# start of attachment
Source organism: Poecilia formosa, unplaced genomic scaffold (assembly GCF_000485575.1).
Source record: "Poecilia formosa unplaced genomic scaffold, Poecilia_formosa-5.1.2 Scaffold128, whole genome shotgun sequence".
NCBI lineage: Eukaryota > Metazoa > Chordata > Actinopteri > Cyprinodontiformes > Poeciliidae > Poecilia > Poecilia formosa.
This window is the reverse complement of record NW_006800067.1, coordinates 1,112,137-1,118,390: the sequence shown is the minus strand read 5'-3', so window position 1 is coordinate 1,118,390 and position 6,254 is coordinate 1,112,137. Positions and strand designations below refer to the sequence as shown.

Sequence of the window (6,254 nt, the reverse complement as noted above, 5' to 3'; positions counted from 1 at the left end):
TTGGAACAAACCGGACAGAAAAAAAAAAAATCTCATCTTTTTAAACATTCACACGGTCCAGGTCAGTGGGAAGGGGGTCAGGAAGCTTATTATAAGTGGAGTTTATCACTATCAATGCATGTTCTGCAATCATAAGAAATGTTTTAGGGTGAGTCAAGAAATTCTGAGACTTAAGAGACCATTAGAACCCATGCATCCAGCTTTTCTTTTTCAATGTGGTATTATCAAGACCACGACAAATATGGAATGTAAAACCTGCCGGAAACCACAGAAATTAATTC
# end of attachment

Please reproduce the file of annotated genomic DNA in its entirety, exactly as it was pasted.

Source organism: Poecilia formosa, unplaced genomic scaffold (assembly GCF_000485575.1).
Source record: "Poecilia formosa unplaced genomic scaffold, Poecilia_formosa-5.1.2 Scaffold128, whole genome shotgun sequence".
NCBI lineage: Eukaryota > Metazoa > Chordata > Actinopteri > Cyprinodontiformes > Poeciliidae > Poecilia > Poecilia formosa.
This window is the reverse complement of record NW_006800067.1, coordinates 1,112,137-1,118,390: the sequence shown is the minus strand read 5'-3', so window position 1 is coordinate 1,118,390 and position 6,254 is coordinate 1,112,137. Positions and strand designations below refer to the sequence as shown.

Sequence of the window (6,254 nt, the reverse complement as noted above, 5' to 3'; positions counted from 1 at the left end):
TTGGAACAAACCGGACAGAAAAAAAAAAAATCTCATCTTTTTAAACATTCACACGGTCCAGGTCAGTGGGAAGGGGGTCAGGAAGCTTATTATAAGTGGAGTTTATCACTATCAATGCATGTTCTGCAATCATAAGAAATGTTTTAGGGTGAGTCAAGAAATTCTGAGACTTAAGAGACCATTAGAACCCATGCATCCAGCTTTTCTTTTTCAATGTGGTATTATCAAGACCACGACAAATATGGAATGTAAAACCTGCCGGAAACCACAGAAATTAATTC